Nationals bounce back, slug eight home runs: Further evidence that there’s no such thing as momentum in baseball (unless you’re a pitcher for the Orioles). The Brewers beat the Nationals 15-14 in 14 innings on Saturday, in what was maybe the game of the year — and the toughest loss for a team all season. The Brewers took the lead in the ninth inning of that game when they hit three home runs off Nationals closer Sean Doolittle. The Nationals would tie it to force extras and tie it again in the 13th before finally losing. A gut-punch defeat.

Flip ahead to Sunday. Doolittle goes to the injured list because of a knee problem — he gave up 10 runs and five home runs over his past five outings. So what happens? The Nationals tie a team record with eight home runs in a 16-8 victory. Baseball is wonderful. Juan Soto smashed two of those, bringing his season total to 28, and has hit 50 home runs before turning 21. Only Mel Ott (61) and Tony Conigliaro (56) had more at that age. Kid can swat.

You know the home run binge this season has created all sorts of crazy stats. Here’s one more: There have been five games in MLB history in which both teams combined for at least 12 home runs — three of them have occurred this season and two this weekend:

6/10/2019: Phillies (5) and D-backs (8)
Sunday: Brewers (4) and Nationals (8)
Friday: Giants (6) and D-backs (6)
7/2/2002: Tigers (6) and White Sox (6)
5/28/1995: Tigers (7) and White Sox (5)

Everyone can swat, it seems.

So can Rafael Devers: The Red Sox trailed the Orioles 6-0 in the third inning, the day after Chris Sale went on the IL because of elbow inflammation. It could be worse than that: Sale will meet with Dr. James Andrews on Monday. So the outlook wasn’t brilliant for the Boston nine. In the bottom of third, Devers had an RBI groundout. He doubled in a run in the sixth as the Red Sox scored six runs to take the lead for good. He belted a two-run homer in the seventh. He ended up going 4-for-5 with two doubles, his 27th home run and four RBIs. His season line: .332/.380/.596, 101 RBIs. Kid can swat.

My favorite Devers stat: He’s up to 46 doubles. Through the season’s first two months, it was Josh Bell who was hitting doubles at an amazing pace. Now it’s Devers. His pace projects to 59 for the year. Only six players have hit 60 doubles in a season, the last in 1936. Getting to the record of 67 is an extreme unlikelihood, but I would love 60 doubles. Unless you were alive 83 years ago, you’ve never seen it happen.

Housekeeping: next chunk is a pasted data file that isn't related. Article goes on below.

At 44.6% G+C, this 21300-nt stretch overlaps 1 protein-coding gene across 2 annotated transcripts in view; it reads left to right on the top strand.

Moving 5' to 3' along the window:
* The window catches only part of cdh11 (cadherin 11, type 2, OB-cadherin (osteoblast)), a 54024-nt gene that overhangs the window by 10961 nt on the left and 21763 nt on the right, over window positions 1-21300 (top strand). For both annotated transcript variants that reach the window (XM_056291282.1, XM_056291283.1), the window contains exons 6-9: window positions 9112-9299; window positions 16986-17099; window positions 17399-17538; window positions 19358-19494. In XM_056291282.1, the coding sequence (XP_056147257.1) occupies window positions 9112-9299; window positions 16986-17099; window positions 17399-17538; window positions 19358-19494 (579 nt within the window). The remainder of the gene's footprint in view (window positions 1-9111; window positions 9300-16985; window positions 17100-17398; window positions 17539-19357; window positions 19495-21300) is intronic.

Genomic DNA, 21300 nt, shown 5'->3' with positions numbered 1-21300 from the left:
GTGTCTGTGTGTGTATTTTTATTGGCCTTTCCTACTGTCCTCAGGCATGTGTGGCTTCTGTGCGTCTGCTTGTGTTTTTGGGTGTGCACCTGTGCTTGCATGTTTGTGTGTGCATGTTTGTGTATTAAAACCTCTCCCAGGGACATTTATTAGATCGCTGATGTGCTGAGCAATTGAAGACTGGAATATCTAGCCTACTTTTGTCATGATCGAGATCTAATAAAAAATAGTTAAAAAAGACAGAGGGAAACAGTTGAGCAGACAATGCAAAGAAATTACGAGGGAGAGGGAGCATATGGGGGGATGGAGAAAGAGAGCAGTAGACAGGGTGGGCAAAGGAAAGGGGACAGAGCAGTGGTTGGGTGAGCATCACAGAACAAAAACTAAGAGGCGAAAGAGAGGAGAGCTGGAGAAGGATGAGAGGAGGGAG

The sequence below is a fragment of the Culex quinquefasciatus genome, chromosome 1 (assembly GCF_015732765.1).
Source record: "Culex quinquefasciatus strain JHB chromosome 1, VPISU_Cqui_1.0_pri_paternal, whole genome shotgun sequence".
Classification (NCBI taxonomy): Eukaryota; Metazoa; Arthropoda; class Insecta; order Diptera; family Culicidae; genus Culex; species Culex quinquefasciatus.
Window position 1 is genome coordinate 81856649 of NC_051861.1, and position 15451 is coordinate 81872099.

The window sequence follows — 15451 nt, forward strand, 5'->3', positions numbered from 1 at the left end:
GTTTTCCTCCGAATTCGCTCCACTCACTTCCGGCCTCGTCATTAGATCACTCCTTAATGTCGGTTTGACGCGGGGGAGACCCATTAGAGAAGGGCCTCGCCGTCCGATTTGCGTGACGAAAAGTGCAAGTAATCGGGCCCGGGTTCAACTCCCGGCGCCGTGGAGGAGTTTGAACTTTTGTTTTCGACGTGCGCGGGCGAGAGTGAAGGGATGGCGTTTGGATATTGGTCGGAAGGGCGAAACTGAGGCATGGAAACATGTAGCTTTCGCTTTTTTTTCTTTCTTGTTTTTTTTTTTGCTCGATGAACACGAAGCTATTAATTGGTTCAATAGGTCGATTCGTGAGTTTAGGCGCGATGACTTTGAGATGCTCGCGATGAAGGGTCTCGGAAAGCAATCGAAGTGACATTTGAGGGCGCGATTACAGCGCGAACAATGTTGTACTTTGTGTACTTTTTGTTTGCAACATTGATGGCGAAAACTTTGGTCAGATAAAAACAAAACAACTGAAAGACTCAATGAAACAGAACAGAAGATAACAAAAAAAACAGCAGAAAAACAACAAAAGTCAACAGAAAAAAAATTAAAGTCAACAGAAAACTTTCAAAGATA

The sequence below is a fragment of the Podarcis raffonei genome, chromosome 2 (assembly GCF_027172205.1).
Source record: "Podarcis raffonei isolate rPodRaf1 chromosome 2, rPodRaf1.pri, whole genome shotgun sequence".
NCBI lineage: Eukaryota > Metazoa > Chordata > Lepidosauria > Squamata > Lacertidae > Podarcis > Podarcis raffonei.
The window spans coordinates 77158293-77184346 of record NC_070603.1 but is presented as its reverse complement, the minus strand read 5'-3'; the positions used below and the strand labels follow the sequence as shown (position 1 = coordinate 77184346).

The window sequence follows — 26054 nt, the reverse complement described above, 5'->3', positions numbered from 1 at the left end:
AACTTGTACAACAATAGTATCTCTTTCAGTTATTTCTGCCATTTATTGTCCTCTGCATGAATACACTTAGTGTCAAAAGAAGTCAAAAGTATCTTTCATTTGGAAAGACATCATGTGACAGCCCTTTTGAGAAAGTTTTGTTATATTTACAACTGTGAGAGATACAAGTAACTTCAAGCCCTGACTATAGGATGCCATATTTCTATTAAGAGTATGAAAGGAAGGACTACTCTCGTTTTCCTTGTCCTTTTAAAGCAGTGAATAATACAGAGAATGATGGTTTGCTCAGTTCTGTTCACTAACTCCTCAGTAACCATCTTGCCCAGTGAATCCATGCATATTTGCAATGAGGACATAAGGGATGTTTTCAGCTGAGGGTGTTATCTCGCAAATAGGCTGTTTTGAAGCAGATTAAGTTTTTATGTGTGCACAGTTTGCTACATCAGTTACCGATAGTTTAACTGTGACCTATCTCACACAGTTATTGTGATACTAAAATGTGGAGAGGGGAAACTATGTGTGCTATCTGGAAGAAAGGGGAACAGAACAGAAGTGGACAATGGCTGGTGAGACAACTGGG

Win of the day: All this drama and the biggest victory of the day probably goes to the Tampa Bay Rays, who rallied for two runs in the eighth and two in the ninth to beat the Tigers 5-4. (On Saturday, Rays pitchers struck out 24 batters and walked none in a 1-0 victory in 13 innings. No, the Tigers are not a good ballclub.) So back-to-back walk-off wins is pretty sweet. Here’s Ji-Man Choi doing the honors on Sunday:



After trailing the Tigers for the entirety of the game, Ji-man Choi hits a single to center field to score Travis d’Arnaud and give the Rays a walk-off victory.

Finally … Congrats to Zack Greinke for picking up his 200th career victory, joining CC Sabathia and Justin Verlander as the only active pitchers with 200 wins. … Congrats to Seattle’s Yusei Kikuchi for throwing a “Maddux”: a complete-game shutout with fewer than 100 pitches. He blanked the Blue Jays on 96 pitches for his first win since June. … Congrats to the Indians for splitting their four-game series at Yankee Stadium. Mike Clevinger fanned 10 in five scoreless innings. (Keep an eye out for updates on Corey Kluber, who left his first minor league rehab start after one inning because of abdominal tightness.)

Whew. Let’s turn to Monday and see what new home run marks can be set. And what new drama will unfold in the NL East.

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Indians’ Kluber exits rehab game with ab issue



CLEVELAND — Indians ace Corey Kluber was removed from a minor league start after one inning because of abdominal tightness.

The team said Kluber, who hasn’t pitched in the majors since he broke his arm during a start on May 1, was taken out of Sunday’s game for Triple-A Columbus in Charlotte, North Carolina, for precautionary reasons. The two-time Cy Young winner was making his third start as he attempts to return from the injury.

Kluber walked two and didn’t allow a run in his one inning. The 33-year-old was scheduled to spend Monday in Cleveland — an off day for the Indians — before rejoining the club in New York.

It’s not yet known if Kluber’s abdominal issue is a setback. The Indians have been hoping that he might be able to pitch for them during their September playoff push.

Kluber won the Cy Young in 2014 and 2017.